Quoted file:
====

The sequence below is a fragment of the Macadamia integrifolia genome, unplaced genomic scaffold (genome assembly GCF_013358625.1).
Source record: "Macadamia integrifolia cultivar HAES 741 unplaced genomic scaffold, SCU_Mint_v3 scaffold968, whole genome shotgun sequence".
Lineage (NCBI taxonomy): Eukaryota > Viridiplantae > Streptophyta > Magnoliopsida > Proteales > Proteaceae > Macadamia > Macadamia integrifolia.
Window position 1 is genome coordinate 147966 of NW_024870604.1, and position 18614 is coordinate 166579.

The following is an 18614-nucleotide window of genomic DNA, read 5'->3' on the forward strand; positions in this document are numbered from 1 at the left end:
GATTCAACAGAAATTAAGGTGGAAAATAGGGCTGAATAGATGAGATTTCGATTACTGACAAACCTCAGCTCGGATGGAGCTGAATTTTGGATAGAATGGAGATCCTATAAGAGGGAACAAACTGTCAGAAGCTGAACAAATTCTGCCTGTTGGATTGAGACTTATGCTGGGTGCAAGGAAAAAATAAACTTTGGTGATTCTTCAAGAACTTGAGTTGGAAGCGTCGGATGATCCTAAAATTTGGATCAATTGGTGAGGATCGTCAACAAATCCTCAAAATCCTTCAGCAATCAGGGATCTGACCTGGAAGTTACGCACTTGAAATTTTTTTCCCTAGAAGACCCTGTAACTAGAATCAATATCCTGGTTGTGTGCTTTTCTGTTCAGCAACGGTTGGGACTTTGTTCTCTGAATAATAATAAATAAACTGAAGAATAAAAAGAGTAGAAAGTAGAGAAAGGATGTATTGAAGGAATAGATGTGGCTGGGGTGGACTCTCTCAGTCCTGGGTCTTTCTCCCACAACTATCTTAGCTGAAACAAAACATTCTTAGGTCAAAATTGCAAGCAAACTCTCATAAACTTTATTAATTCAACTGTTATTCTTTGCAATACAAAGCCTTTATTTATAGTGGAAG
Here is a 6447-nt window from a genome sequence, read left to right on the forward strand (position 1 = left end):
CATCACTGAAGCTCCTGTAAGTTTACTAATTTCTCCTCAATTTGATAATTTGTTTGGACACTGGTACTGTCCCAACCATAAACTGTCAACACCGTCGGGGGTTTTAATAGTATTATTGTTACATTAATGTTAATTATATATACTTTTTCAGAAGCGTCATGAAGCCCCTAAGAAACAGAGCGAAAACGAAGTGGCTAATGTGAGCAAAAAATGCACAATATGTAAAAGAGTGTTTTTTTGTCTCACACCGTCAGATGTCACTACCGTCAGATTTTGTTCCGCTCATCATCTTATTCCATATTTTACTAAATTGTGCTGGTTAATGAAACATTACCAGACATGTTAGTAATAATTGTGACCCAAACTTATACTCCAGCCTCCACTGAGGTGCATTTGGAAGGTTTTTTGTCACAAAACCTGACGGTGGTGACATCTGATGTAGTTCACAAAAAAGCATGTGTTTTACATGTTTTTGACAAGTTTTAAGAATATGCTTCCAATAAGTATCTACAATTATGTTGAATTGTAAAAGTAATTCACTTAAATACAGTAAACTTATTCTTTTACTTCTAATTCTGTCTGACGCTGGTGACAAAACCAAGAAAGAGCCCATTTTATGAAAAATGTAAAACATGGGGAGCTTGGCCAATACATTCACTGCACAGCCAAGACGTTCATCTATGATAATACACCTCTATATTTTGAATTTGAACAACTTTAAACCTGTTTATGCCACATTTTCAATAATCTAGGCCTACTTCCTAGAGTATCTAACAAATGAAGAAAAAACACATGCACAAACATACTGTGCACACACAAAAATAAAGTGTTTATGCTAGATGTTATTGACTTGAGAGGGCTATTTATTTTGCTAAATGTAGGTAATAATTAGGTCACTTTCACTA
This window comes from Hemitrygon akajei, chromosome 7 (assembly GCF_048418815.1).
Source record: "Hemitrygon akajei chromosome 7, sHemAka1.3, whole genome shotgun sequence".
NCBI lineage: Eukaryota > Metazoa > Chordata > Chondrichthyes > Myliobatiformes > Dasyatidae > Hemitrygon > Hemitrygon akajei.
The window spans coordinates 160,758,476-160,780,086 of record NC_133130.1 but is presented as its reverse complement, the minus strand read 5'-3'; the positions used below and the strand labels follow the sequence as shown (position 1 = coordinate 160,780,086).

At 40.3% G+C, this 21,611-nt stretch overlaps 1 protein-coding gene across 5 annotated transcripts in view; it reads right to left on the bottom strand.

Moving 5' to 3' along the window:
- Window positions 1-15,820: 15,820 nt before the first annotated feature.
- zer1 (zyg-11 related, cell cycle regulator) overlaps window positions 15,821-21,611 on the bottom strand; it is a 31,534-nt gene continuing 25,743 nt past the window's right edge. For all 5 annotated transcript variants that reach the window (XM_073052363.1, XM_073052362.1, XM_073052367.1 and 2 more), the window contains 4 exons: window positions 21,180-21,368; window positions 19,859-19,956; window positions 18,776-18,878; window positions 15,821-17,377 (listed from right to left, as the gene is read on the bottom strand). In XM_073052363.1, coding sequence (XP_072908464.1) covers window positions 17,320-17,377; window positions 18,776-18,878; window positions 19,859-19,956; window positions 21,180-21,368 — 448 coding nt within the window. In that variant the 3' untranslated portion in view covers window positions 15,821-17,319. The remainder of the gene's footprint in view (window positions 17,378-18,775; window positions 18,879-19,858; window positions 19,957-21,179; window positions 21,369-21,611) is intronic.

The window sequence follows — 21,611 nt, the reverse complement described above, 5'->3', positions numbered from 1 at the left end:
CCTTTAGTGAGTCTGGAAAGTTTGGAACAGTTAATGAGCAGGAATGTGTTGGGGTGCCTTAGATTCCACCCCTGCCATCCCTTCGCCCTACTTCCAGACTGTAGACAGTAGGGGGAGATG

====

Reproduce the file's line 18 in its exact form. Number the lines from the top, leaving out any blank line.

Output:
CCTTTAGTGAGTCTGGAAAGTTTGGAACAGTTAATGAGCAGGAATGTGTTGGGGTGCCTTAGATTCCACCCCTGCCATCCCTTCGCCCTACTTCCAGACTGTAGACAGTAGGGGGAGATG